Despite our best efforts, marketers can't seem to shake the reactive nature of our jobs. Why? A lot of it has to do with poor planning and unplanned work. Once a last-minute project lands on your table, it's already behind schedule, and your team is expected to pull a rabbit out of a hat to get it launched in time.
All because someone remembered too late that they need a tear sheet for that trade show next week.
Research done by my company with almost 3,600 marketers shows that marketers who proactively plan projects are 356 percent more likely to report success. But what if the poor planning is out of your control?
The Problem With Unplanned Marketing Work
Unplanned work refers to anything that crops up that wasn't built into your plan. Usually, these projects have two common denominators: They're last minute and they're urgent. This type of work presents several challenges to marketing managers and their cross-functional teams.
Unexpected projects impact your team's ability to deliver on what was already planned.
Unplanned work can lead to unsustainable work practices and an unhealthy culture.
There are only so many hours in a day. If something new comes in, something must go out, which causes a domino effect on future timelines.
Here are a few ways to deal with last-minute marketing projects to improve efficiency and team morale.
Assess and Prioritize Better
President Eisenhower once said, "I have two kinds of problems: the urgent and the important. The urgent are not important, and the important are never urgent."
By understanding this distinction, we can start to better prioritize unplanned marketing work.
Think of it this way: Important activities have an outcome that leads to us achieving our goals. These are the things that we identified as major marketing projects to help increase sales or whatever goal you set to grow the company.
Urgent activities demand immediate attention and are usually associated with achieving someone else's goals. They are often the ones we concentrate on and they demand attention because the consequences of not dealing with them are immediate.
One easy way to ensure other departments respect your planned work is to enforce standard timeframes of commonly requested projects. One week for tear sheets, four weeks for white papers, four days for sales presentations, etc. This helps other departments' last-minute projects from becoming future fire drills for your team to deal with.
Set up a System to Field Incoming Marketing Requests
Dropping by one's desk, status meetings, and endless email chains are some of the side effects of unplanned work. These things are killing our productivity all because of something called context switching, or the time that is lost when multi-tasking and jumping from task to task.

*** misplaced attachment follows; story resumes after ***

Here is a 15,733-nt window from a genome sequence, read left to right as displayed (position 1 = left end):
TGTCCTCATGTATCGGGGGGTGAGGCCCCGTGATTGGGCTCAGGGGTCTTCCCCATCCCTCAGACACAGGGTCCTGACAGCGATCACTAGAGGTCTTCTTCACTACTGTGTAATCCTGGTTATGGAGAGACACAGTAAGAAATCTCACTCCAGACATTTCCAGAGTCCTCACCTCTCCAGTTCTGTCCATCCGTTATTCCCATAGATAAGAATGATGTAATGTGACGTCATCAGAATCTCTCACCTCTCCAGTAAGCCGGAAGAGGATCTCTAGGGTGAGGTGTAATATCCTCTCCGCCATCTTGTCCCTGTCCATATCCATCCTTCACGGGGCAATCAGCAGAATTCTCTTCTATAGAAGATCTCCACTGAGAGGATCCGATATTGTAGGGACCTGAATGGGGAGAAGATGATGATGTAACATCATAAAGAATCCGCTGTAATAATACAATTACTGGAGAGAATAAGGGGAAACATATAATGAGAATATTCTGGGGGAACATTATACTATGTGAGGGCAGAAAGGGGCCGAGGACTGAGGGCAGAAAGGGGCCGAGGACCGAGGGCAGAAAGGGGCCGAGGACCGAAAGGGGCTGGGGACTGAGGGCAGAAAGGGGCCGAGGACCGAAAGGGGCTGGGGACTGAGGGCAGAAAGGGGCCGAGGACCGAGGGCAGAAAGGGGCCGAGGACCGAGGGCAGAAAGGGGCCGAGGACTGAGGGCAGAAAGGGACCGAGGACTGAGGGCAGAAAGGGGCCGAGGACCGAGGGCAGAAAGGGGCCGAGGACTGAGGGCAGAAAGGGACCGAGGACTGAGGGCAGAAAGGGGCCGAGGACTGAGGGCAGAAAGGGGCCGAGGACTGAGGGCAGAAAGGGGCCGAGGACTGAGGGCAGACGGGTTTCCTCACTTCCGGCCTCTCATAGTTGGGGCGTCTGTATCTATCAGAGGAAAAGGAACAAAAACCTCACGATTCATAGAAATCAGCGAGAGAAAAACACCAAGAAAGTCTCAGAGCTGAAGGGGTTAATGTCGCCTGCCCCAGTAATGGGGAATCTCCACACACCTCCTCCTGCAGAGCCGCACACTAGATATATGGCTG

Productivity is a lot like sleep. If someone wakes you up repeatedly at unplanned intervals, it will take some time for your brain to relax and fall back to sleep.
The same goes for productivity. When working on something creative, it takes time for your brain to dive in and "get in the zone". You can't just jump into the zone whenever you want .
So when someone interrupts your regular work to repeatedly pull you onto emergency projects, the interruptions prevent you from getting into a productive zone to make consistent progress on your goals.
To lessen the effect of these interruptions, set up a formalized process to field incoming requests so that nothing gets started unless it's submitted through the process and can be assigned a deadline.
Insisting on a clear incoming project process helps ensure that all the details are provided upfront, which cuts down on meetings, desk drop-ins, and guesswork.
Commit to Marketing Sprints
The concept of a sprint is borrowed from Agile Project Management or Scrum.
In a sprint, teams work in short bursts of one or two weeks and accomplish a specific amount of work that fits into the timeframe. Within the scope of the sprint, what will be worked on is variable, but time is constant. This means that the team follows a one-in one-out rule.
If a new priority pops up, then work is moved to the next sprint, not added on top of the existing workload.
With Scrum, tasks are prioritized by order of importance, which means that tasks completed first will probably affect return on investment the most. This prioritization cuts back urgent but not important work that doesn't contribute to the bottom line.
Marketing teams are increasingly implementing the idea of working in short iterations. In fact, 28 percent of marketing organizations are working in short sprint-like iterations, according to our State of Agile Marketing Report; a survey we conducted with over 400 marketers.
Unplanned work costs our teams a lot. From lost productivity to sacrificing our strategic goals and even diminished team morale, it's clear that we marketers need new processes for managing last-minute, urgent projects.